NSA doesn't think quantum computers can break public key encryption

Quantum Computer Maintenance
(Image credit: Oxford Quantum Circuits)

The US National Security Agency (NSA) isn’t really sure when or even if quantum computers will be able to crack public key cryptography.

Post-Quantum Cryptography is an emerging field of research, with researchers devising mechanisms to shore up current encryption algorithms against the seemingly unlimited computing performance promised by quantum computers.

The NSA however has expressed its reservations about the potential of quantum computing in a FAQ titled Quantum Computing and Post-Quantum Cryptography. 

“NSA does not know when or even if a quantum computer of sufficient size and power to exploit public key cryptography (a CRQC) will exist,” said the security agency in response to whether it is worried about the potential of adversarial use of quantum computing.

Public-key encryption drives most of the standards and protocols on the internet and the cloud, which help ensure the integrity of the data even when it’s been hijacked by snoopers.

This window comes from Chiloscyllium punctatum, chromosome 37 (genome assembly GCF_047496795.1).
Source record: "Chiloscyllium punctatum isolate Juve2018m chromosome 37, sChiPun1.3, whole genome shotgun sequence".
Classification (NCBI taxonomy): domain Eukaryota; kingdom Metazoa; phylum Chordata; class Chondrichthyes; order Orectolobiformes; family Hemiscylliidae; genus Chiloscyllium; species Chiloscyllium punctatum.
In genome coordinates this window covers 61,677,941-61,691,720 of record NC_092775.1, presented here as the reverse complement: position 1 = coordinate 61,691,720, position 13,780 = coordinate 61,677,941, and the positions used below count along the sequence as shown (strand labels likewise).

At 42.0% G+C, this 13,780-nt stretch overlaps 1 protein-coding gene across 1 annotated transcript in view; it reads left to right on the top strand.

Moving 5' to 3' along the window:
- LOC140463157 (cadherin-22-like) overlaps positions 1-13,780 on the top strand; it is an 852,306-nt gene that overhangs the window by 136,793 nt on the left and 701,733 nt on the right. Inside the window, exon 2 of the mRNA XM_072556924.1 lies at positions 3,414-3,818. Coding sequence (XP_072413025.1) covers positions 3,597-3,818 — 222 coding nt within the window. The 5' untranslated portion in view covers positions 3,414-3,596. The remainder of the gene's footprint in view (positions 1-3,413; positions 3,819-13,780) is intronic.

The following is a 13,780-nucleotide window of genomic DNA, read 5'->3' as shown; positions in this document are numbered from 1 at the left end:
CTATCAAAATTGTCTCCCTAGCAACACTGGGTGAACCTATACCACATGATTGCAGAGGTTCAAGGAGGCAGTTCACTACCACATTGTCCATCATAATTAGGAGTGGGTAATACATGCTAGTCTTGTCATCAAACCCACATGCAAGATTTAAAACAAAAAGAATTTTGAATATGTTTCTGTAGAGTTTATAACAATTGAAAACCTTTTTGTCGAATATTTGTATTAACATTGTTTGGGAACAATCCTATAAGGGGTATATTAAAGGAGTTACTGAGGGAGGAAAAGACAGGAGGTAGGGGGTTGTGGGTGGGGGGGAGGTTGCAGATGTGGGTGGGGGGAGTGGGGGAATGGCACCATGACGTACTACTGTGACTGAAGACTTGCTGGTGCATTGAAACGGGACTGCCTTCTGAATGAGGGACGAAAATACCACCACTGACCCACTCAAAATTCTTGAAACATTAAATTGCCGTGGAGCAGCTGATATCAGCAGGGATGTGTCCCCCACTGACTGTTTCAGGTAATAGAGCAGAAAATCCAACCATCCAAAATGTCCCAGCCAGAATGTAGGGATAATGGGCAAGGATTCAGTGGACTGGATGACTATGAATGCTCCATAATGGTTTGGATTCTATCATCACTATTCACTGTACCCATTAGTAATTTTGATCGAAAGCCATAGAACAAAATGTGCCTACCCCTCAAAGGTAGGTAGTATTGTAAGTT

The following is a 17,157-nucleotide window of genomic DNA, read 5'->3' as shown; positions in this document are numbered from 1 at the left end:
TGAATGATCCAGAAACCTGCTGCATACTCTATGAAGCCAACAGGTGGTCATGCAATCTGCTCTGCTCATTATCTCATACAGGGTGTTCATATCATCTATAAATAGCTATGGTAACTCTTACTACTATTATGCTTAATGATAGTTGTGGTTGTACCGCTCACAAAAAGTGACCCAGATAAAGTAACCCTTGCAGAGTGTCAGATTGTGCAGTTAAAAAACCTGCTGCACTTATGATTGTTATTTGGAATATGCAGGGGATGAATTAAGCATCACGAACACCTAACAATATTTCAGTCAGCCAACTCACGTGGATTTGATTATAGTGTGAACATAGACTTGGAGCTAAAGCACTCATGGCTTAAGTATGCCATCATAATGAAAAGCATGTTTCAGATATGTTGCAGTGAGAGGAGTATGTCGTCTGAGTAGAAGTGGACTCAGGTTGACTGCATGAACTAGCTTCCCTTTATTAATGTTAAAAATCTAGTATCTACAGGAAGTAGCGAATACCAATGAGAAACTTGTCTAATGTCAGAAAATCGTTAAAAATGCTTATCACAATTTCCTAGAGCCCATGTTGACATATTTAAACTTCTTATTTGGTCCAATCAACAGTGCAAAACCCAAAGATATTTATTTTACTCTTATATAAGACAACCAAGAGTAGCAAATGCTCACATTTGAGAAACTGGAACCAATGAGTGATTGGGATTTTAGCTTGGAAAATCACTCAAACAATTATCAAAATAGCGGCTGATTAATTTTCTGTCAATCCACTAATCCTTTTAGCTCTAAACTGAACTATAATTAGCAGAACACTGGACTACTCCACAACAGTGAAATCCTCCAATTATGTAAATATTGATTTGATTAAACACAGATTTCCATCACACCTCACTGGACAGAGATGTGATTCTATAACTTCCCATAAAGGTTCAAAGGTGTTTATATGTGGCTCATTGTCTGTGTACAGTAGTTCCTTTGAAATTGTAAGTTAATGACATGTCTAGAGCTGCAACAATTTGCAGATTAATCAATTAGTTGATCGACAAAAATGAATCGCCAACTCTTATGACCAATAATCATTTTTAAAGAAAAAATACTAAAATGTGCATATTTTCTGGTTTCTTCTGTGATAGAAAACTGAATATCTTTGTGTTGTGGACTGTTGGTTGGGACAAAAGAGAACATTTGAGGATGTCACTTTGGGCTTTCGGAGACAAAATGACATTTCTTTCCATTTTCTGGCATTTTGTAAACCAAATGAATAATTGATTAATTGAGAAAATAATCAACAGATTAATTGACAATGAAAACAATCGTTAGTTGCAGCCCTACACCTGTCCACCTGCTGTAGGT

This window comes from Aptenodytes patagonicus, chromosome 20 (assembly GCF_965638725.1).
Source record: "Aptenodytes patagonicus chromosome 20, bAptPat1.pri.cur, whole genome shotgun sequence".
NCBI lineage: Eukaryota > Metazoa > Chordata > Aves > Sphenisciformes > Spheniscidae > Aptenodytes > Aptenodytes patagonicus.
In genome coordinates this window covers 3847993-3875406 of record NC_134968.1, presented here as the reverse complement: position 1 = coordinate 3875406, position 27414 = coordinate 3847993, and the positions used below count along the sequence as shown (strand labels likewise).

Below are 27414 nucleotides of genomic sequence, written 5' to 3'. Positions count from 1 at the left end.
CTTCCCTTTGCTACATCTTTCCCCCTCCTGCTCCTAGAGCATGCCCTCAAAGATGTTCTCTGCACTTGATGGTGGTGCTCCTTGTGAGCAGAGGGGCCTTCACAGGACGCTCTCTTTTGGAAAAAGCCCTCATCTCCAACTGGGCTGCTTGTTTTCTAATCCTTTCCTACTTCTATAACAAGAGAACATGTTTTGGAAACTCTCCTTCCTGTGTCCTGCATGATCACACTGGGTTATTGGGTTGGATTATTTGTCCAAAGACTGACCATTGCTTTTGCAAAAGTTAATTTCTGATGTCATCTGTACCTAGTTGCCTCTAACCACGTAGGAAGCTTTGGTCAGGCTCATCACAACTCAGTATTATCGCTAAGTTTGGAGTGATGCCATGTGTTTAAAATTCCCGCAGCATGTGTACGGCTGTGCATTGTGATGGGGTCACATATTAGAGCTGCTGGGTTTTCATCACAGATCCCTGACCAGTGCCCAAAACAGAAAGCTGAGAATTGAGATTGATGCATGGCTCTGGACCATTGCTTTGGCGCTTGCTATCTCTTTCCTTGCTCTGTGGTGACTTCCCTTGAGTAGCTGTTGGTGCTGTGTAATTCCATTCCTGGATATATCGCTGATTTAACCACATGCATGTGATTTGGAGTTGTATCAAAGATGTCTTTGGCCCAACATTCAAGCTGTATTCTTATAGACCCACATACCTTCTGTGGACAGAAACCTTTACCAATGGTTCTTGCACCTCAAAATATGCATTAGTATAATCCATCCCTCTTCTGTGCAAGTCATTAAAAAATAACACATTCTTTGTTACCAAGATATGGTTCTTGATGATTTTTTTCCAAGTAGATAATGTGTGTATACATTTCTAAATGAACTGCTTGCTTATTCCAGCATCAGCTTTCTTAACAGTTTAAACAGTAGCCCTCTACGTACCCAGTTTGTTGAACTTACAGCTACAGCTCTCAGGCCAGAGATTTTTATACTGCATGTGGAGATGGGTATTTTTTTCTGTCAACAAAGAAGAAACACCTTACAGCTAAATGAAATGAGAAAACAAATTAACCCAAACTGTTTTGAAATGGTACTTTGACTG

In the FAQ, the NSA describes a Cryptographically Relevant Quantum Computer (CRQC) as a quantum computer that’s capable of actually attacking real world cryptographic systems, something that’s currently infeasible.

While it agrees that such a computer would be “devastating” to the digital security infrastructure, it seems to suggest that it doesn’t believe such a CRQC would ever materialize.

However, the growing research in quantum computing has moved the agency to also support the development of post-quantum cryptographic standards, along with plans for eventual transition to such standards.

However, speaking to industry experts, The Register concludes that research on cryptography standards aren’t much of a concern to cybersecurity specialists.

“In a world where users will divulge their passwords in return for chocolate or in response to an enticing phishing email, the risk of quantum computers might not be our biggest threat,” Martin Lee, a technical lead at Cisco's Talos security division told The Register.

Via The Register

Mayank Sharma

With almost two decades of writing and reporting on Linux, Mayank Sharma would like everyone to think he’s TechRadar Pro’s expert on the topic. Of course, he’s just as interested in other computing topics, particularly cybersecurity, cloud, containers, and coding.